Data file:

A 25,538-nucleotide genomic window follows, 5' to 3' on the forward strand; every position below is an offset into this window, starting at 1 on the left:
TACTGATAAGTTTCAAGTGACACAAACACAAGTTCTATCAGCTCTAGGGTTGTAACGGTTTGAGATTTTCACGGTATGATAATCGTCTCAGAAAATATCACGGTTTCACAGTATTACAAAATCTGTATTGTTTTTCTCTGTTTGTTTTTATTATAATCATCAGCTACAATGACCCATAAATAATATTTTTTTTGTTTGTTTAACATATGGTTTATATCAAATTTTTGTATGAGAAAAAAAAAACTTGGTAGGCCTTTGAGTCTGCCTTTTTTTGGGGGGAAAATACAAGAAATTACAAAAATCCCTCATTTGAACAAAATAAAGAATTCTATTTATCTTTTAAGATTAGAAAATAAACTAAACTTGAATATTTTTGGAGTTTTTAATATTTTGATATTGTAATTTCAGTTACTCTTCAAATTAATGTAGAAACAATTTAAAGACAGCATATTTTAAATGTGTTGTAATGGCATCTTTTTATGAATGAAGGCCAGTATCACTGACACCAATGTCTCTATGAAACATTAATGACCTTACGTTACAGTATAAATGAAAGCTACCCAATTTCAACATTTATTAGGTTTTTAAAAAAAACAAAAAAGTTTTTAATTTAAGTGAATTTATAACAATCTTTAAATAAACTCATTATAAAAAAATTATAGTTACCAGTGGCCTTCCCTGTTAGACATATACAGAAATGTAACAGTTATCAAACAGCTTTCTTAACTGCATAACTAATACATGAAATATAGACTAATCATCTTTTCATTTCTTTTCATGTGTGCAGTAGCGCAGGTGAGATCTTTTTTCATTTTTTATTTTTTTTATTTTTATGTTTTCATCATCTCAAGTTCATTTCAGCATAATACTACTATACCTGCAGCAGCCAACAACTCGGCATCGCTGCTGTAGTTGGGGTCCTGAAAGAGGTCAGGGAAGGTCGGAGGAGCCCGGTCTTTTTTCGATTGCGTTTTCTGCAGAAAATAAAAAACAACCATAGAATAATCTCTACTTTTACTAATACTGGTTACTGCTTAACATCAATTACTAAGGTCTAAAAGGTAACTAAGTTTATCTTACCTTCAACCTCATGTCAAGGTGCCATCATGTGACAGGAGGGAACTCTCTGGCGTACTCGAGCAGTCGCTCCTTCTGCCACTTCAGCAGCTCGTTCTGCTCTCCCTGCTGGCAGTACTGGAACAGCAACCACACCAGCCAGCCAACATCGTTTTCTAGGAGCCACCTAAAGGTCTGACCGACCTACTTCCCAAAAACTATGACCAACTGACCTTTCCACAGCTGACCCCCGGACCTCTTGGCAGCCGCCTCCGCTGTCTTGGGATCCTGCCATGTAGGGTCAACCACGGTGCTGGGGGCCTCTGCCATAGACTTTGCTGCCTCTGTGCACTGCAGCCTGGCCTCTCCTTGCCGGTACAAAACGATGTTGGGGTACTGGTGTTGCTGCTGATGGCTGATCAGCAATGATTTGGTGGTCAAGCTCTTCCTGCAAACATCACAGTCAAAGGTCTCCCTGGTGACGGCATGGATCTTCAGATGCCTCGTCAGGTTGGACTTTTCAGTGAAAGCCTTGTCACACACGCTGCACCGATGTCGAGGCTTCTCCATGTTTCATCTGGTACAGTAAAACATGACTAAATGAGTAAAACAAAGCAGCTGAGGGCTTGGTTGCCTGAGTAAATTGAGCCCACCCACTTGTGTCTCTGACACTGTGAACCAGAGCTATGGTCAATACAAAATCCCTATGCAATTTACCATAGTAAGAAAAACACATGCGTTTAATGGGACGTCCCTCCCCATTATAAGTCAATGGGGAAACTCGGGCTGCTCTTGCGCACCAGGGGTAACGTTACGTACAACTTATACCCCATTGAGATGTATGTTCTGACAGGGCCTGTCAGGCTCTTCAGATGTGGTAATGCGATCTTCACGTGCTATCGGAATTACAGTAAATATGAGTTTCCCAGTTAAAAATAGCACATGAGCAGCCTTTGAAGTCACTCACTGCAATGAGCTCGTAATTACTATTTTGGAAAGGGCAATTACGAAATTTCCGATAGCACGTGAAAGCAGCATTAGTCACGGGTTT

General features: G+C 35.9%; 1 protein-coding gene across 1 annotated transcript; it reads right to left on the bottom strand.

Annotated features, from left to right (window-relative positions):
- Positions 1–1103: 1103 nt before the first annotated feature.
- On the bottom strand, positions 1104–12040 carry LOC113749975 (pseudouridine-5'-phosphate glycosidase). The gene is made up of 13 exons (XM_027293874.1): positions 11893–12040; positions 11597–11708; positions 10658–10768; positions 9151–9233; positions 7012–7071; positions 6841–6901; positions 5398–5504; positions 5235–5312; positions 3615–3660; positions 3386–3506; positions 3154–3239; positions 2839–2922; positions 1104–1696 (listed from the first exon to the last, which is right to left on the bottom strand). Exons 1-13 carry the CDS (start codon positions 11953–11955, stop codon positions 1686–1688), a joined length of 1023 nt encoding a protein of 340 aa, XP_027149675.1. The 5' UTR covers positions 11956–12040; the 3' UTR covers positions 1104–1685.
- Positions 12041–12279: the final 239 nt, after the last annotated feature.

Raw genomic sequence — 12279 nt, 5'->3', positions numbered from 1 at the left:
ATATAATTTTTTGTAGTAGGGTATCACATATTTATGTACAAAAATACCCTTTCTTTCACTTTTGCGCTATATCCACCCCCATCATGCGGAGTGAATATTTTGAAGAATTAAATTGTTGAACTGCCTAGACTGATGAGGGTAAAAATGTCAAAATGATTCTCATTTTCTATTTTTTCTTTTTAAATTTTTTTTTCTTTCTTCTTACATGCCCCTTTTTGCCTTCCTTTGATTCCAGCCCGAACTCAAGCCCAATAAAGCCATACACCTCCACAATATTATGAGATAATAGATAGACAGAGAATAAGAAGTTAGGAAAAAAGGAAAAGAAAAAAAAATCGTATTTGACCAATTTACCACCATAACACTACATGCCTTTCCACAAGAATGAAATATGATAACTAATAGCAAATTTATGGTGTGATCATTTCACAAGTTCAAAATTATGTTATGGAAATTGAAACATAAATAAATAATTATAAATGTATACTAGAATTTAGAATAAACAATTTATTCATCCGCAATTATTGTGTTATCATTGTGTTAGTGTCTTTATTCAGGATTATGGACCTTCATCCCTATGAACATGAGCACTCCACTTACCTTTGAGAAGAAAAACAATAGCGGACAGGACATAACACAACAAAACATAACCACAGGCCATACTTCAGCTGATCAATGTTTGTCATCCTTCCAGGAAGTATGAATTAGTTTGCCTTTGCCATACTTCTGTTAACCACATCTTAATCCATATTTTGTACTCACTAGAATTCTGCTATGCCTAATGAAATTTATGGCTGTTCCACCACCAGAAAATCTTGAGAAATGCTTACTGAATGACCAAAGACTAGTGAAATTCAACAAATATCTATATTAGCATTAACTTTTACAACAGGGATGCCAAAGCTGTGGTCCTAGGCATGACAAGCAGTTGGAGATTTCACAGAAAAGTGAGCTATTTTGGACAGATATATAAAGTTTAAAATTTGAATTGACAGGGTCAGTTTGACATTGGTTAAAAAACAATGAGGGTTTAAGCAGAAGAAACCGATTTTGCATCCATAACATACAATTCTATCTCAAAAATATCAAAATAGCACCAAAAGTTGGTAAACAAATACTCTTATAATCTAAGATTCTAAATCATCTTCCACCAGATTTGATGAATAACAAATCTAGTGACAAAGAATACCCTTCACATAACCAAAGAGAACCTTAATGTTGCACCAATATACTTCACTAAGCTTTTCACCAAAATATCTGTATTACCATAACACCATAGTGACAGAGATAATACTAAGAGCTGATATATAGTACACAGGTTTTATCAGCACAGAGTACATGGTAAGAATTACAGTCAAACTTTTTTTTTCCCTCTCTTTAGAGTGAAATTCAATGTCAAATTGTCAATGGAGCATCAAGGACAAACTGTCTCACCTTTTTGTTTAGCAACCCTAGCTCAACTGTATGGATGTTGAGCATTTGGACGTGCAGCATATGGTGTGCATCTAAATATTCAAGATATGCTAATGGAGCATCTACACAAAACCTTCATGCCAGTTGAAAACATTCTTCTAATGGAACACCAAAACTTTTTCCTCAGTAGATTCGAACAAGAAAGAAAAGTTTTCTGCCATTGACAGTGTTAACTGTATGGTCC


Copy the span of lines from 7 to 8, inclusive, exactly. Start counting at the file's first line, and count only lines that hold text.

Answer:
- Positions 12041–12279: the final 239 nt, after the last annotated feature.

Raw genomic sequence — 12279 nt, 5'->3', positions numbered from 1 at the left: